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FOMC July 2017 Meeting Minutes Preview

FOMC’s July 2017 Meeting Minutes Preview, Due For Release At 19:00 London, 14:00 New York On Wednesday 16th August 2017

The July meeting saw the Federal Reserve leave it Federal Funds target range unchanged at 1.00-1.25%, with a 9-0 vote. Heading into the decision focus was on the rhetoric surrounding the normalisation of the FOMC’s balance sheet, and the policy statement (full version available here) noted that the Committee expects to begin sspaninking its balance sheet "relatively soon."  The statement also saw the Fed highlight that it expected inflation on a “12-month basis” to remain below 2% in the near-term (which was deemed dovish), although the statement did go on to highlight that the FOMC expects inflation to stabilise around 2% over the medium term. The language surrounding these two areas will once again garner the most attention in the upcoming release.

Barclays expect the minutes of the July FOMC meeting to “provide further information regarding the timing of balance sheet normalisation and the degree of consensus within the committee.”

While HSBC believe that “the July minutes are likely to show extensive discussion about the slowdown in inflation over the past several months. Some of the policymakers likely held to the view that diminishing labour market slack should eventually put upward pressure on inflation. Others may have argued the FOMC should be cautious with respect to additional policy rate hikes unless the inflation data start to pick up.”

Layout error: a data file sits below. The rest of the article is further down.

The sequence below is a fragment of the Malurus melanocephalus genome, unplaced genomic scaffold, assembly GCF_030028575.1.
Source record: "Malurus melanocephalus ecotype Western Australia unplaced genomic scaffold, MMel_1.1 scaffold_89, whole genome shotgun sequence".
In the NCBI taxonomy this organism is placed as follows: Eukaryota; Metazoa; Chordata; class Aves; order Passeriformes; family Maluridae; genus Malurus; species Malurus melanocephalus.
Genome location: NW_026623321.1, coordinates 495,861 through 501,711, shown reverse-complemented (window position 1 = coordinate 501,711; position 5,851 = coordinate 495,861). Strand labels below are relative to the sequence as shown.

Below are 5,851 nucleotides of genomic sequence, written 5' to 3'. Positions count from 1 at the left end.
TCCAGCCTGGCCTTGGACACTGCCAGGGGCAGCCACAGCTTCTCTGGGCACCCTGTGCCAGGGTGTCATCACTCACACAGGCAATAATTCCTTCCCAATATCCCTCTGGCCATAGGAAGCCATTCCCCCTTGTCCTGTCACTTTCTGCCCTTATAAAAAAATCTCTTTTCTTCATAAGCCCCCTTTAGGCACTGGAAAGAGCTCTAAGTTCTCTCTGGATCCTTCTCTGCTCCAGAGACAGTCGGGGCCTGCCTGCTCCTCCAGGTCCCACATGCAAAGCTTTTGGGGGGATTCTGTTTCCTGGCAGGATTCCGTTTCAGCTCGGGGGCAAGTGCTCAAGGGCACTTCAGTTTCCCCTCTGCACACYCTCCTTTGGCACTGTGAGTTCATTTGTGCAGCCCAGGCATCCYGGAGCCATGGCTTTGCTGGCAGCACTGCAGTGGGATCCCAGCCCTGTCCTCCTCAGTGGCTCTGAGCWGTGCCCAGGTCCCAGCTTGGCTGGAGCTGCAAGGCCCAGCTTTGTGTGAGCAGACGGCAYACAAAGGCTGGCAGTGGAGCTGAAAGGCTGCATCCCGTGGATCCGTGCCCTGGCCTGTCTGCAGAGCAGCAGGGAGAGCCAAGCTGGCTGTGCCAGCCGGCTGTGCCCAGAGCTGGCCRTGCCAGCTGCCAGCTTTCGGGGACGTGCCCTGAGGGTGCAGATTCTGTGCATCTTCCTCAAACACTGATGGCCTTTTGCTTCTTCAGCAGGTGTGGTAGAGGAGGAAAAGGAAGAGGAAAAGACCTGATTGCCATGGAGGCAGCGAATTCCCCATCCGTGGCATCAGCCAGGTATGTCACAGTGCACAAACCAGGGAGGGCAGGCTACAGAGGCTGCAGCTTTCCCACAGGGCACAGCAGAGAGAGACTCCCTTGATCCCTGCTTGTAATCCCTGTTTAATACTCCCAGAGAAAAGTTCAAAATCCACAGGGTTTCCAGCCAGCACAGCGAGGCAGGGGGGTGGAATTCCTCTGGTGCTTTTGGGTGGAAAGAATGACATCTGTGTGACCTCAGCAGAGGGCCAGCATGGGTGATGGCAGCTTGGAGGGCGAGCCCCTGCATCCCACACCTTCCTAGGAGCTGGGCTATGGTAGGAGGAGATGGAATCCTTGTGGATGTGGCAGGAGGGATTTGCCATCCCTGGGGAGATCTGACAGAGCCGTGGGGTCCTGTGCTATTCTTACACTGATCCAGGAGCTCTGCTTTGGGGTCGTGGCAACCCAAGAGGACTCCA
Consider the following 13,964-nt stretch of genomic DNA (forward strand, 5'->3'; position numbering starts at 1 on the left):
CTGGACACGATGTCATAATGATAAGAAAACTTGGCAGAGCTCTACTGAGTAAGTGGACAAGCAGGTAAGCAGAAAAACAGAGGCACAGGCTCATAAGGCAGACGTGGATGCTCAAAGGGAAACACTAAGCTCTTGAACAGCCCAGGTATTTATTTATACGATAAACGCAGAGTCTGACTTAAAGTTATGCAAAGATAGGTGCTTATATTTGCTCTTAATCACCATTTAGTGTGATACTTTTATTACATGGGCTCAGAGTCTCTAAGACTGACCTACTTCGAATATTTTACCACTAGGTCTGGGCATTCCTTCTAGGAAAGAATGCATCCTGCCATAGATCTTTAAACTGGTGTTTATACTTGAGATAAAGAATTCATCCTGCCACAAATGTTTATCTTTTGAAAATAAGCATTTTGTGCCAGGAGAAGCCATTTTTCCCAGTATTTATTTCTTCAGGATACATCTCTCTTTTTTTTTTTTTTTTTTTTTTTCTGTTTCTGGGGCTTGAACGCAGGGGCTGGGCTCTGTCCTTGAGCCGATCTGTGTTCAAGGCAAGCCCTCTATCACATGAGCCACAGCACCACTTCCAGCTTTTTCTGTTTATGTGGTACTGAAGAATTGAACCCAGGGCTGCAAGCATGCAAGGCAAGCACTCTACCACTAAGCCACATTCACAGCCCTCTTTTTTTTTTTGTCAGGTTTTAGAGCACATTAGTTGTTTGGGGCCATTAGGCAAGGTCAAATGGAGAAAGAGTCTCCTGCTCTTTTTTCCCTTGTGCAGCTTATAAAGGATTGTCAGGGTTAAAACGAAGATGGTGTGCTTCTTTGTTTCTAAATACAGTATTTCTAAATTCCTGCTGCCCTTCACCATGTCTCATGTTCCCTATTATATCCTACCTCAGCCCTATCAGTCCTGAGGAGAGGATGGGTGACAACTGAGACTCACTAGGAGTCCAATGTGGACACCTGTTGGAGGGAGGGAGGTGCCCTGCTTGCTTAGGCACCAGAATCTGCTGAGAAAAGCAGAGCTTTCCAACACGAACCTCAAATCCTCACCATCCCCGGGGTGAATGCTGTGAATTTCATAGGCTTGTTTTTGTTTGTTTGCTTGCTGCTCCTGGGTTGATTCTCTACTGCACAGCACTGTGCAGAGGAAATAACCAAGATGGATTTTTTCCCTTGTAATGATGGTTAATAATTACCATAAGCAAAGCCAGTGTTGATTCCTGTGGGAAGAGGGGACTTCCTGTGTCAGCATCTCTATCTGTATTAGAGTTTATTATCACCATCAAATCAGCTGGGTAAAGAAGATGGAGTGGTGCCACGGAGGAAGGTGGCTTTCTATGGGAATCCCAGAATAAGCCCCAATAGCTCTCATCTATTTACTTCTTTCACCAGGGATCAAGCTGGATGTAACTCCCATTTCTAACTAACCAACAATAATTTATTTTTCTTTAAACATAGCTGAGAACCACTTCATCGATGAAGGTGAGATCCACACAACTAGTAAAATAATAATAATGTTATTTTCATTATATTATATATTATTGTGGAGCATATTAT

Since the statement various FOMC voters, namely Dudley, Kashkari, Evans and Kaplan, have indicated that they would be comfortable with an announcement regarding balance sheet normalisation being made at the September meeting, while non-voters (including Bullard) have also backed such a move.

In terms of broader policy issues, the most recent US CPI release (for July) was soft and saw CME Fed Fund futures pricing in a sub 35% chance of one further 25bps hike in 2017, with Kashkari (a noted dove) arguing that the release gave the FOMC more scope to “wait and see” before hiking rates again. This was before permanent Fed voter, Bill Dudley, suggested that “if the economy evolves in line with expectations, I would expect to be in favour of doing another rate hike later this year.” This was followed by a strong retail sales dataset (with upwards revisions), which has led to CME Fed Fund futures pricing a circa 50% chance of a 25bps hike by year end (at the time of writing).

Barclays believe that “balance sheet normalization will likely start in September and the hurdle is quite high for the FOMC to deviate from what it has been signalling so far. We will also look for more detail on how concerned the FOMC is with the incoming data on inflation. Although we think concern has risen, we do not believe there is sufficient worry yet to derail a likely December rate hike.”
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